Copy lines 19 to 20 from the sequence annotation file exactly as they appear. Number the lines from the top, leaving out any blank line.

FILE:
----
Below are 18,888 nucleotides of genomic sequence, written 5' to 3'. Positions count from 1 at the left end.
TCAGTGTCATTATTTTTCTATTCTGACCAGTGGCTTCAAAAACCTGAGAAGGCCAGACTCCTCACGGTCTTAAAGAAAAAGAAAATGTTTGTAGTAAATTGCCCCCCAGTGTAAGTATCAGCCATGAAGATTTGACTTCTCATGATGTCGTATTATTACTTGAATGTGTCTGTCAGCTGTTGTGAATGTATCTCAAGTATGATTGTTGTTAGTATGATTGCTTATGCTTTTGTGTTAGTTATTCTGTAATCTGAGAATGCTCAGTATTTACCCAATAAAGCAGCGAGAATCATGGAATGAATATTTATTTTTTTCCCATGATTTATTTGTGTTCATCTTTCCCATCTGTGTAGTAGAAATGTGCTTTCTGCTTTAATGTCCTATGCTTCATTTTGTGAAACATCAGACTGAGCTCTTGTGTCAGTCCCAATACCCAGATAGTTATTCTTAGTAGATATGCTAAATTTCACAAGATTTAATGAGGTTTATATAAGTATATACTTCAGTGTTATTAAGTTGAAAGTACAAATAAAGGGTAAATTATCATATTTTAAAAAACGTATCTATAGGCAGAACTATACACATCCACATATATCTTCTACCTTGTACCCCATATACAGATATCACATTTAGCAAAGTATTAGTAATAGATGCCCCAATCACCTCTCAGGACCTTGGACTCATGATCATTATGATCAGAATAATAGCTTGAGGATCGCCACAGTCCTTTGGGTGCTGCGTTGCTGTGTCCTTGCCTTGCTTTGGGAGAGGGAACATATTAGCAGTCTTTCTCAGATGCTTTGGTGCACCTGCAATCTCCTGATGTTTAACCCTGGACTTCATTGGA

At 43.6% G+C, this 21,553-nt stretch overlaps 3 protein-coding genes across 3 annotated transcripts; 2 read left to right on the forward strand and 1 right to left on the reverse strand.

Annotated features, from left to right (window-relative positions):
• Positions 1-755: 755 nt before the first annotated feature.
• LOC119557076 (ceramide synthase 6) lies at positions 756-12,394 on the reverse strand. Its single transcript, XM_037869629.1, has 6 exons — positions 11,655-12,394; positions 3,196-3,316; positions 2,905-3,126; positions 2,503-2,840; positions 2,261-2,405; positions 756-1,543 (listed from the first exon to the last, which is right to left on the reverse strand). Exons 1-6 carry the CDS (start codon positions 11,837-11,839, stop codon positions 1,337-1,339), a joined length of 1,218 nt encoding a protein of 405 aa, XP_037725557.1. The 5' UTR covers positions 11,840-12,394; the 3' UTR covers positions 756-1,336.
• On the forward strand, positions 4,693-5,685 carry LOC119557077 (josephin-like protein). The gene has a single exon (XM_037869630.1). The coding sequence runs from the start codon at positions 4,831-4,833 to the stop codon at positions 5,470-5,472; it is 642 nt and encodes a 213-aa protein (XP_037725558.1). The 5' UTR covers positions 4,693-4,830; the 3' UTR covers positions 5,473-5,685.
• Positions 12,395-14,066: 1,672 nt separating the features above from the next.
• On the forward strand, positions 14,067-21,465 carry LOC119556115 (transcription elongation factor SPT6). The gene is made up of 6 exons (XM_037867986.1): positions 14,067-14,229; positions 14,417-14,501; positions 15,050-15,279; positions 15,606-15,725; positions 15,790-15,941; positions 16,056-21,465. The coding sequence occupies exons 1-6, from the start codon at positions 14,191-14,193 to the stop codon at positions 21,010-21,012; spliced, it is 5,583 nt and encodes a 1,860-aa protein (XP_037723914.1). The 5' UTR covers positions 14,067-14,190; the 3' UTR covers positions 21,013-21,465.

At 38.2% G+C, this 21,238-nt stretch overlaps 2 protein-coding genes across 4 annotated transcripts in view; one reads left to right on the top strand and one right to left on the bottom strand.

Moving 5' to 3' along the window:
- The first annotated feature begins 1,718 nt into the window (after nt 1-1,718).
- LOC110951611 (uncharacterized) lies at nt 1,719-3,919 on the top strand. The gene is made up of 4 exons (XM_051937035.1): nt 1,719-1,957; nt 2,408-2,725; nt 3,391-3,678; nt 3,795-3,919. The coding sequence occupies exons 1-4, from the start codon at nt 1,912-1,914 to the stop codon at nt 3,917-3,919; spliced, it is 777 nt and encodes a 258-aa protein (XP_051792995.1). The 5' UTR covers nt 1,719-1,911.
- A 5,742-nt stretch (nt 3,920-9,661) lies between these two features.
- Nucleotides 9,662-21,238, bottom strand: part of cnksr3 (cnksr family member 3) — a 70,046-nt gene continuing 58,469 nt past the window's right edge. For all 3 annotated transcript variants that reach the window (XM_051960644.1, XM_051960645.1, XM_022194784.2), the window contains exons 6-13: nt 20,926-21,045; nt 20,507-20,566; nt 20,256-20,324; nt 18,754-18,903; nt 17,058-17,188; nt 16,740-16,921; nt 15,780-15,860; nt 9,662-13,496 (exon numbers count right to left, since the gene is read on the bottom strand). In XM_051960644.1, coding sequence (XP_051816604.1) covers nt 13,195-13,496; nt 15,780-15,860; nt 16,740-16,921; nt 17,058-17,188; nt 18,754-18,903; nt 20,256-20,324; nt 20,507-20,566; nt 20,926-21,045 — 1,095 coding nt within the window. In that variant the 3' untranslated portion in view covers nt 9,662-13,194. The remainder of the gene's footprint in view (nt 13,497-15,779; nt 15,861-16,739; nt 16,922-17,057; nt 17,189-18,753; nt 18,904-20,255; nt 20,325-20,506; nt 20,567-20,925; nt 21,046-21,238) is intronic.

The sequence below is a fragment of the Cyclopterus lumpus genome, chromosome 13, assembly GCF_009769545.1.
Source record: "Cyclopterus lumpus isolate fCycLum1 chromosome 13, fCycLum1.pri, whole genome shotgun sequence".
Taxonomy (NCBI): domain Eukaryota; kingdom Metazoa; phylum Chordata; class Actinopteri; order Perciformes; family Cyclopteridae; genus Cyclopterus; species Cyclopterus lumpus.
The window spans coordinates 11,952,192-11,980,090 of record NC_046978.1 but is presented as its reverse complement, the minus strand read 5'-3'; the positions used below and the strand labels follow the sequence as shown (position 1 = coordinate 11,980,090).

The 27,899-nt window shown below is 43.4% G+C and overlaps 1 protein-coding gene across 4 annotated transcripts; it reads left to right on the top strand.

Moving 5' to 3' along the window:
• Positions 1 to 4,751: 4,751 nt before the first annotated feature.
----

The window spans coordinates 11,952,192-11,980,090 of record NC_046978.1 but is presented as its reverse complement, the minus strand read 5'-3'; the positions used below and the strand labels follow the sequence as shown (position 1 = coordinate 11,980,090).

The 27,899-nt window shown below is 43.4% G+C and overlaps 1 protein-coding gene across 4 annotated transcripts; it reads left to right on the top strand.